leads Germany Into believing she will
get what she desires, which certainly
she will not."
GOVERNOR OF BILBAO
AIDS EJECTED TENANTS
When Furniture la Thrown
Out, It Goes Bach Again.
Bilbao, Spain. May IS.?The Civil
Govsrnor is taking practical steps to
prevent landlords from ejecting tenants,
when the latter are unable to find other
dwellings. There is a great dearth of
dwelling places in this city, and, as a
?onioquen<:G. trouble has arisen between
the Governor and the judicial authori
ties.. In several instances yesterday the
sourts acceded to landlords' applications
to eject tenants, whose furniture was
thrown into the streets.
Almost Immediately members of the
Tenants' League carried the furniture
hack into the flats, while officials rep
resenting the Governor observed the pro
ceedings. The Judicial authorities tele
graphed (the Government railing at
tention to the Governor's disregard of
the legal action, but the Governor has
refused to change his attitude.
JEWS IN VIENNA FEAR
POGROM NEXT AUTUMN
Call for Canvas a in Every
House la Issued.
Vienna, .May 13.?Consternation has
been caused among the Jewish popu
lation by an Intense agitation on the part,
of the anti-femltlc Lengue in tho f'liris
ttan 'Socialist organ. Krichpoat, calling
upon the Gentile resident of every house
in Vienna to draw up a complete list
of ail the jews, men, women and child
ren. residing In the house.
The Jews assert that, this Is for the
purpose of a pogrom in the autumn.
POLE INVASION HALTS
PAY DAY IN SILESIA
Banks Suspend and Rail Ser
vice Is Stopped.
flii ffr Aaanrlatfit Prraa.
Htm.in, May 15.?The greater part
of 250,000,000 marks In wages due yes
terday In tlie Upper Hllcslan industrial
sector remained unpaid owing to the
confusion created by the Invasion of
tl)? Poles and tlie cessation of rail and
telegraphic communication.
The Relohabank despatched an emer
gency consignment of money to various
points in the disturbed area, but it is
not proiaible tlie money will arrive until
early next week.
Tlie suspension of business by banks
In tlie disturbed area has seriously In
terfered with tlie retail business in all
line.-'. There ha* been an Increase In
Hinge In the Industrial districts, where
olio protection Is still Inadequate.
SUSPECT HYLAN IS IN
RACE FOR GOVERNOR
Politicians Believe Business
Business Men's League is
Aiming1 to Elevate Him.
Tli* announcement jostcrday by the
recently organised Business Men's
league that Its purpose is to begin at
once a Statewide agitation for "the elec
tion of a business man as the next Gov
ernor of New York," gave rise in poli
tical circles to the speculation that the
ultimate object possibly la to create a
machine for the elevation of Mayor
Hylan to the head of the State govern
ment.
Color to that view was found in the
fact that the president of the new or
ganization is Rreston T\ Lynn, general
manager of John Wans maker, of which
corporation Hodman Wanamaker, ad
viser to Mayor Hylan and chairman ot
the Mayor's yecefptlon committee, Is
vice-president and director. The fact
also that a statement Trom Mr. Lynn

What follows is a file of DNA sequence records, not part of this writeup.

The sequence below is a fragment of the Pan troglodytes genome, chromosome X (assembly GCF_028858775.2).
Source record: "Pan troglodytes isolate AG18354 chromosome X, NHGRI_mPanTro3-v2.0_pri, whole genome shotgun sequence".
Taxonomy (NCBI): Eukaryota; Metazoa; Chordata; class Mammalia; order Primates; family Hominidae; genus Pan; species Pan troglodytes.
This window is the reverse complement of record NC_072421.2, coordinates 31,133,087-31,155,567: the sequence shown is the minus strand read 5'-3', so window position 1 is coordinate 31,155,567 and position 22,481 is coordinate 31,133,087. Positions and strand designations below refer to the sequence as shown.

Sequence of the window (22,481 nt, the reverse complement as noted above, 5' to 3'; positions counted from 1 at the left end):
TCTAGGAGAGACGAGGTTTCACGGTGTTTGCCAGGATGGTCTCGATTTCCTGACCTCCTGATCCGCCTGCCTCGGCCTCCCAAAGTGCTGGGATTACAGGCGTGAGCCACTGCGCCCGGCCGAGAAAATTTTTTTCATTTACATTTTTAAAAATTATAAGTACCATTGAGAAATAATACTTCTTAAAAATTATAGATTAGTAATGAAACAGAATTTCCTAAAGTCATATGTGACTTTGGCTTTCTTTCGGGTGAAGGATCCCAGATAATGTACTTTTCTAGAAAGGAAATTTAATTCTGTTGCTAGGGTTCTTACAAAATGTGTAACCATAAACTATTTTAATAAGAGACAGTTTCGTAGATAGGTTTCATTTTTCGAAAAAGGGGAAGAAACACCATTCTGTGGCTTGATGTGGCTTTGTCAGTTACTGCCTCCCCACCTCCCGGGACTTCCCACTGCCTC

yesterday followed closely the tenor of
the propaganda In vogue in Hylan
circles against Gov. Miller added further
support.
Mr. Lynn would not specify the candi
date he Is boosting further than to say
he would be a man of "horse sense" and
that it made no difference to his organ
ization whether the man was a Demo
crat or Republican. He also indicated
that while the Governshlp race is the
principal concern of the lengue, that or
ganization will be "most active In local
affairs" in the municipal campaign this
fall. Air. Lynn said:
"We find throughout the State, but
particularly in Now York city, a decided
sentiment for the election as Governor
of a man who lias business sense?horse
sense, if you eare to call it by so homely
a name. We find everywhere, among
men of all classes and of every political
creed, a determination to place in the
Capitol at Albany a inan who recognizes
the fact that Now York city is the groat
cat metropolis In the world and able to
govern itself.
"We find throughout the State a de
cided sentiment for home rule, because
every rural community realizes the dan
ger of establishing a precedent whereby
New York city is governed by up-State
Interests, or. on the other hand, whereby
up-State municipalities arc controlled by
New York.
"We are not looking for a man or
wealth who seeks to round out a career;
wo want a sturdy man of younger years
who Is willing to place his business ex
perience and energy at the disposal of
the people of New Vork State.
"This league of business men is or
ganised for the distinct purpose of sup
porting such a candidate, and It makes
no difference to us whether he Is a Dem
ocrat or a Republican. We believe the
candidate we shall select finally will be
the next Governor of this State because
ho will be a man big enough for this
great office and be absolutely Indepen
dent of the Interests which hsntpor self
government of the people as a whole."
12 KILLED, 50 HURT IN
FRENCH TRAIN WRECK
Investigation Will Be Made
Into Two Accidents.
Totn.otrsr, May 15. ? Twelve persons,
were killed and fifty injured when two 1
express trains bound to this city from '
Paris Jumped the track last night within
a few miles of each Other.